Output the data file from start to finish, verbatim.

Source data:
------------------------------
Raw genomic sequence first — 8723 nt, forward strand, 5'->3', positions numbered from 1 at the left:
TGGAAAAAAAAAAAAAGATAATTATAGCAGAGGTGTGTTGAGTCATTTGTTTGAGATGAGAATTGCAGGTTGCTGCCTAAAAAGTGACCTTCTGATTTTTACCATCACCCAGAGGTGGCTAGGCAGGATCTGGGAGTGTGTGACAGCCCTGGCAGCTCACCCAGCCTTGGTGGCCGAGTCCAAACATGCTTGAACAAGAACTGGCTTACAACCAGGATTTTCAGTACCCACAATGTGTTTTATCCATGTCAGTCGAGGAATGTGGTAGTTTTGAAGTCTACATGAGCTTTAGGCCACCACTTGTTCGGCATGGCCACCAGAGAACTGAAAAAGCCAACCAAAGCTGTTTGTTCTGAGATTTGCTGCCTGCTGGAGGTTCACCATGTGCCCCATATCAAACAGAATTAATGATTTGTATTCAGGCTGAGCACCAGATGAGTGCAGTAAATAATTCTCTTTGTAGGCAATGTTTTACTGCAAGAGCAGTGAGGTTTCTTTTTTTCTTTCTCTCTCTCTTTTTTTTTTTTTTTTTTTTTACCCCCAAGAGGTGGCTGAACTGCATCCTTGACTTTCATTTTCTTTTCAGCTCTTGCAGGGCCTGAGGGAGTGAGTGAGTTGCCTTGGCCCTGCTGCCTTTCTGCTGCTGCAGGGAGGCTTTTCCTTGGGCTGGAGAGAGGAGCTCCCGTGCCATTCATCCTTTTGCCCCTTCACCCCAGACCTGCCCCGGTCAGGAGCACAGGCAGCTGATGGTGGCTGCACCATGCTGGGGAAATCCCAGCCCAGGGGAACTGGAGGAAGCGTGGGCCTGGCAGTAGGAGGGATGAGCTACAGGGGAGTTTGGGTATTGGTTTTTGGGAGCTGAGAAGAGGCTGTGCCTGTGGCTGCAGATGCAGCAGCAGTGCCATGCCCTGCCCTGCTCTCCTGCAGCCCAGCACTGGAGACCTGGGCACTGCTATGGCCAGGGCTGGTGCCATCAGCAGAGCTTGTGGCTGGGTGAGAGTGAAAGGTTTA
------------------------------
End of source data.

Raw genomic sequence first — 8723 nt, forward strand, 5'->3', positions numbered from 1 at the left:
TGGAAAAAAAAAAAAAGATAATTATAGCAGAGGTGTGTTGAGTCATTTGTTTGAGATGAGAATTGCAGGTTGCTGCCTAAAAAGTGACCTTCTGATTTTTACCATCACCCAGAGGTGGCTAGGCAGGATCTGGGAGTGTGTGACAGCCCTGGCAGCTCACCCAGCCTTGGTGGCCGAGTCCAAACATGCTTGAACAAGAACTGGCTTACAACCAGGATTTTCAGTACCCACAATGTGTTTTATCCATGTCAGTCGAGGAATGTGGTAGTTTTGAAGTCTACATGAGCTTTAGGCCACCACTTGTTCGGCATGGCCACCAGAGAACTGAAAAAGCCAACCAAAGCTGTTTGTTCTGAGATTTGCTGCCTGCTGGAGGTTCACCATGTGCCCCATATCAAACAGAATTAATGATTTGTATTCAGGCTGAGCACCAGATGAGTGCAGTAAATAATTCTCTTTGTAGGCAATGTTTTACTGCAAGAGCAGTGAGGTTTCTTTTTTTCTTTCTCTCTCTCTTTTTTTTTTTTTTTTTTTTTACCCCCAAGAGGTGGCTGAACTGCATCCTTGACTTTCATTTTCTTTTCAGCTCTTGCAGGGCCTGAGGGAGTGAGTGAGTTGCCTTGGCCCTGCTGCCTTTCTGCTGCTGCAGGGAGGCTTTTCCTTGGGCTGGAGAGAGGAGCTCCCGTGCCATTCATCCTTTTGCCCCTTCACCCCAGACCTGCCCCGGTCAGGAGCACAGGCAGCTGATGGTGGCTGCACCATGCTGGGGAAATCCCAGCCCAGGGGAACTGGAGGAAGCGTGGGCCTGGCAGTAGGAGGGATGAGCTACAGGGGAGTTTGGGTATTGGTTTTTGGGAGCTGAGAAGAGGCTGTGCCTGTGGCTGCAGATGCAGCAGCAGTGCCATGCCCTGCCCTGCTCTCCTGCAGCCCAGCACTGGAGACCTGGGCACTGCTATGGCCAGGGCTGGTGCCATCAGCAGAGCTTGTGGCTGGGTGAGAGTGAAAGGTTTA